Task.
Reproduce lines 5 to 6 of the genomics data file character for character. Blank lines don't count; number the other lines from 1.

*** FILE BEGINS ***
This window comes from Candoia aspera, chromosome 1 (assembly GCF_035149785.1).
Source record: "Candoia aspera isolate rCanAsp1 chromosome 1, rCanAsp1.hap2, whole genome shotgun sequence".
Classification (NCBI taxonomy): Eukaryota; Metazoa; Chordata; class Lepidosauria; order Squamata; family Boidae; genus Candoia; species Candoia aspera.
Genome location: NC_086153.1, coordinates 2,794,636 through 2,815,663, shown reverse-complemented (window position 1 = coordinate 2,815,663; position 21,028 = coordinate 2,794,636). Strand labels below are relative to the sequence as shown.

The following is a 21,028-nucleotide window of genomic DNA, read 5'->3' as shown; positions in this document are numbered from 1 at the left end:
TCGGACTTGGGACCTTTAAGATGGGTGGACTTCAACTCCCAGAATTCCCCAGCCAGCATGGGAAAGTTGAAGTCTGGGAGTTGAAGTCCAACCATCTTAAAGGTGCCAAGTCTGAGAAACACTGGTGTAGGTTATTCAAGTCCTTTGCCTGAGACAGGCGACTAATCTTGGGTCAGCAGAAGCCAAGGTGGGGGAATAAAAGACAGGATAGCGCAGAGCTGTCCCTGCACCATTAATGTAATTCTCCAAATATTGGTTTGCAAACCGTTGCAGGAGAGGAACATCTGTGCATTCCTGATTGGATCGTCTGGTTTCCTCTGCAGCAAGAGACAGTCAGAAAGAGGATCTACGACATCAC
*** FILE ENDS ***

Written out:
The following is a 21,028-nucleotide window of genomic DNA, read 5'->3' as shown; positions in this document are numbered from 1 at the left end:
TCGGACTTGGGACCTTTAAGATGGGTGGACTTCAACTCCCAGAATTCCCCAGCCAGCATGGGAAAGTTGAAGTCTGGGAGTTGAAGTCCAACCATCTTAAAGGTGCCAAGTCTGAGAAACACTGGTGTAGGTTATTCAAGTCCTTTGCCTGAGACAGGCGACTAATCTTGGGTCAGCAGAAGCCAAGGTGGGGGAATAAAAGACAGGATAGCGCAGAGCTGTCCCTGCACCATTAATGTAATTCTCCAAATATTGGTTTGCAAACCGTTGCAGGAGAGGAACATCTGTGCATTCCTGATTGGATCGTCTGGTTTCCTCTGCAGCAAGAGACAGTCAGAAAGAGGATCTACGACATCAC